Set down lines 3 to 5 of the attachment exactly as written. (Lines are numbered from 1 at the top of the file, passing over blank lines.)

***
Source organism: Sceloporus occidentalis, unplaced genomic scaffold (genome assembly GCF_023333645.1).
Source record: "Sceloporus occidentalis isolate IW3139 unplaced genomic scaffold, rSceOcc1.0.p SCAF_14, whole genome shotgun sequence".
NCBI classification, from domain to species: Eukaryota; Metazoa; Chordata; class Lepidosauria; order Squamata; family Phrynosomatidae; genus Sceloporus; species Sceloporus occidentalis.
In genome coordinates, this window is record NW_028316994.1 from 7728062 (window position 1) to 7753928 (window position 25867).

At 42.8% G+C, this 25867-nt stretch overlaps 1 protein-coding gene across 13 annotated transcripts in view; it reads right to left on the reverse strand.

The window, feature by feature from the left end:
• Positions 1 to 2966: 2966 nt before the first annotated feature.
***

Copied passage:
NCBI classification, from domain to species: Eukaryota; Metazoa; Chordata; class Lepidosauria; order Squamata; family Phrynosomatidae; genus Sceloporus; species Sceloporus occidentalis.
In genome coordinates, this window is record NW_028316994.1 from 7728062 (window position 1) to 7753928 (window position 25867).

At 42.8% G+C, this 25867-nt stretch overlaps 1 protein-coding gene across 13 annotated transcripts in view; it reads right to left on the reverse strand.